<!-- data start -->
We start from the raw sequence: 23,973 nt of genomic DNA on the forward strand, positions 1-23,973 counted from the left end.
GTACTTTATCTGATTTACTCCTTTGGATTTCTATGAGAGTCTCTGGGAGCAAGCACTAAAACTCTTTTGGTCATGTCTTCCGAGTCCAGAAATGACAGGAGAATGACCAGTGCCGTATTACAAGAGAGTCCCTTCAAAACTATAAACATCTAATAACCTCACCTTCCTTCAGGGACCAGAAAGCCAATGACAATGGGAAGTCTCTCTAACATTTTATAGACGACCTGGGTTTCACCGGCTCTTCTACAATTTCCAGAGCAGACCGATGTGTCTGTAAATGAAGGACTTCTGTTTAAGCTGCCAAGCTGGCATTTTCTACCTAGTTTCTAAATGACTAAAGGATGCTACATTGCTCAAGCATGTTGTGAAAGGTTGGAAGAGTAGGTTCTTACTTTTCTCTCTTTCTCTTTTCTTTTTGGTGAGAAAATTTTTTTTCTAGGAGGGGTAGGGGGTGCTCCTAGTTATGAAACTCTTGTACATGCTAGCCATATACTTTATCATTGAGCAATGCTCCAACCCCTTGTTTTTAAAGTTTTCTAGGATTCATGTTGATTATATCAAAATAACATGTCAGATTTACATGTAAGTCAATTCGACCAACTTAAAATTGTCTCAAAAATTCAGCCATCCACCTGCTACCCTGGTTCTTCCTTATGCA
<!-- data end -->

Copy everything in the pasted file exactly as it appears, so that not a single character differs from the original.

We start from the raw sequence: 23,973 nt of genomic DNA on the forward strand, positions 1-23,973 counted from the left end.
GTACTTTATCTGATTTACTCCTTTGGATTTCTATGAGAGTCTCTGGGAGCAAGCACTAAAACTCTTTTGGTCATGTCTTCCGAGTCCAGAAATGACAGGAGAATGACCAGTGCCGTATTACAAGAGAGTCCCTTCAAAACTATAAACATCTAATAACCTCACCTTCCTTCAGGGACCAGAAAGCCAATGACAATGGGAAGTCTCTCTAACATTTTATAGACGACCTGGGTTTCACCGGCTCTTCTACAATTTCCAGAGCAGACCGATGTGTCTGTAAATGAAGGACTTCTGTTTAAGCTGCCAAGCTGGCATTTTCTACCTAGTTTCTAAATGACTAAAGGATGCTACATTGCTCAAGCATGTTGTGAAAGGTTGGAAGAGTAGGTTCTTACTTTTCTCTCTTTCTCTTTTCTTTTTGGTGAGAAAATTTTTTTTCTAGGAGGGGTAGGGGGTGCTCCTAGTTATGAAACTCTTGTACATGCTAGCCATATACTTTATCATTGAGCAATGCTCCAACCCCTTGTTTTTAAAGTTTTCTAGGATTCATGTTGATTATATCAAAATAACATGTCAGATTTACATGTAAGTCAATTCGACCAACTTAAAATTGTCTCAAAAATTCAGCCATCCACCTGCTACCCTGGTTCTTCCTTATGCA